Together with Hansi Kürsch - lead singer and former bass player of Blind Guardian - Schaffer is also part of a side project called Demons & Wizards.
In 2005, lead vocalist Tim Owens and some friends of his started a new heavy metal band called Beyond Fear.
Iced Earth is currently working on their new album, which is due for release in 2007. Schaffer has stated in interviews that the new album will be a double CD, and will continue the "Something Wicked" story he started on the Something Wicked This Way Comes album. 
In June 2006, Ernie Carletti became the new guitarist, and was to handle most of the guitar solos on Iced Earth's upcoming album. . However, Ernie Carletti has been hit with rape charges .
In October 2006, Schaffer announced that Carletti will not be participating in Iced Earth, and will be replaced by Tim Mills.  Also, drummer Brent Smedley is returning to Iced Earth for the recording and touring of the new albums, so Bobby Jarzombek had left the band. .
Iced Earth's music is often described as Iron Maiden combined with 1980s thrash metal. The most distinctive element of the band's sound is the stuttering right-ha
0 Comments 341 weeks
Iced Earth's music is often described as Iron Maiden combined with 1980s thrash metal. The most distinctive element of the band's sound is the stuttering right-hand gallop of rhythm guitarist Jon Schaffer, which sounds something like the 'eighth-note, two-sixteenth-notes' gallop made famous by Iron Maiden's bass player/songwriter Steve Harris (in such songs as "Run to the Hills", "The Trooper", and "Caught Somewhere in Time"), sped up tremendously and varied rythmically. Overtop of this gallop are typically laid strong melodic hooks, sometimes doubled by two guitars playing in harmony. The vocals are often high-pitched, but express a full range of emotion, while the rhythm section uses thrash and power metal techniques such as double-bass-drumming to keep the speed and energy high. Iced Earth's drumwork is often highlighted by frequent use of drags and flams on the bass drum, usually intended to complement Schaffer's rhythm guitar.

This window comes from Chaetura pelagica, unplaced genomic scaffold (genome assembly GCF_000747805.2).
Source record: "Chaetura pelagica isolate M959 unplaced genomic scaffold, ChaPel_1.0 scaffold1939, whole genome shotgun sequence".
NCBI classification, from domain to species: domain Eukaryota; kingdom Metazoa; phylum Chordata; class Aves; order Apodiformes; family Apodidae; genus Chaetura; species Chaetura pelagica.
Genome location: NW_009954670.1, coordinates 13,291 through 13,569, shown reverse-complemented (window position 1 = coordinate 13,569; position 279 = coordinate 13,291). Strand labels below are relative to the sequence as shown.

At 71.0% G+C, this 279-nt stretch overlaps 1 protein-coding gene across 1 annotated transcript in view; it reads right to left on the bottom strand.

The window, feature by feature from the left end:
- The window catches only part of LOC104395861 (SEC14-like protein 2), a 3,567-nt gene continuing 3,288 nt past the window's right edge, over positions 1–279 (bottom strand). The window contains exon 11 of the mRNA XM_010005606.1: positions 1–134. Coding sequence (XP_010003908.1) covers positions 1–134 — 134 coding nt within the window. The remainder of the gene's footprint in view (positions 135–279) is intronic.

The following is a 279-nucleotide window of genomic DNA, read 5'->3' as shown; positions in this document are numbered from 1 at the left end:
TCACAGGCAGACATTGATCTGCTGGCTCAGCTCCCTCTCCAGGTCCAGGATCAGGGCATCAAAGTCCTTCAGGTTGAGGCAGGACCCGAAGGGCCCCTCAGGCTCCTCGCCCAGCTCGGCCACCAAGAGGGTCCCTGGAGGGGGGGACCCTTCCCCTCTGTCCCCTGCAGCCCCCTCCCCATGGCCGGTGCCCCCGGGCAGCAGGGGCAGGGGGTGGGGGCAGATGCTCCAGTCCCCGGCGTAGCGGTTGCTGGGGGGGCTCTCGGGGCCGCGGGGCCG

Iced Earth lyrics tend to deal with theological issues such as punishment and sin, destiny, heaven and hell, the antichrist and the apocalypse. Many of the band's recent albums have been concept albums written around a theme, e.g. the antihero Spawn (The Dark Saga), horror movies (Horror Show), and historical wars (The Glorious Burden).
In some songs (such as "Dante's Inferno," "Angels Holocaust," "Damien," and "The Coming Curse") Iced Earth uses the technique of Gregorian chant. Two Iced Earth songs contain female vocals: "A Question of Heaven" and "The Phantom Opera Ghost," in addition to a remake of "Burnt Offerings" on the Days of Purgatory album.
0 Comments 341 weeks